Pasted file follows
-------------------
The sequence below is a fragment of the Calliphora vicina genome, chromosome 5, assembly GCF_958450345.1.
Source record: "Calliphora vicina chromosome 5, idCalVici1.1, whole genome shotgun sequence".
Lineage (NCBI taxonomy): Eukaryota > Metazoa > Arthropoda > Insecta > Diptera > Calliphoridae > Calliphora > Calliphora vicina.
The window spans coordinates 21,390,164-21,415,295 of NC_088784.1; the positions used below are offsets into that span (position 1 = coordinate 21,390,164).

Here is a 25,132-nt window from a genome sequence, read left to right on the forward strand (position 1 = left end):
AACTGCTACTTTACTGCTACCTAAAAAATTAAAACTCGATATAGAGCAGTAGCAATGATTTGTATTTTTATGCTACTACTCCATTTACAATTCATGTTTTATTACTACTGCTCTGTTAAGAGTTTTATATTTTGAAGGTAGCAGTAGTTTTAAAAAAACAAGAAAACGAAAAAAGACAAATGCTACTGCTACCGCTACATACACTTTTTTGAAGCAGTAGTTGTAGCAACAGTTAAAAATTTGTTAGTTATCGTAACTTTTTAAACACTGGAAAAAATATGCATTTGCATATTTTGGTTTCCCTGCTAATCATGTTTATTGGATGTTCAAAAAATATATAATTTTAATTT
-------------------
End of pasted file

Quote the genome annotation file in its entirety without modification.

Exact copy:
The sequence below is a fragment of the Calliphora vicina genome, chromosome 5, assembly GCF_958450345.1.
Source record: "Calliphora vicina chromosome 5, idCalVici1.1, whole genome shotgun sequence".
Lineage (NCBI taxonomy): Eukaryota > Metazoa > Arthropoda > Insecta > Diptera > Calliphoridae > Calliphora > Calliphora vicina.
The window spans coordinates 21,390,164-21,415,295 of NC_088784.1; the positions used below are offsets into that span (position 1 = coordinate 21,390,164).

Here is a 25,132-nt window from a genome sequence, read left to right on the forward strand (position 1 = left end):
AACTGCTACTTTACTGCTACCTAAAAAATTAAAACTCGATATAGAGCAGTAGCAATGATTTGTATTTTTATGCTACTACTCCATTTACAATTCATGTTTTATTACTACTGCTCTGTTAAGAGTTTTATATTTTGAAGGTAGCAGTAGTTTTAAAAAAACAAGAAAACGAAAAAAGACAAATGCTACTGCTACCGCTACATACACTTTTTTGAAGCAGTAGTTGTAGCAACAGTTAAAAATTTGTTAGTTATCGTAACTTTTTAAACACTGGAAAAAATATGCATTTGCATATTTTGGTTTCCCTGCTAATCATGTTTATTGGATGTTCAAAAAATATATAATTTTAATTT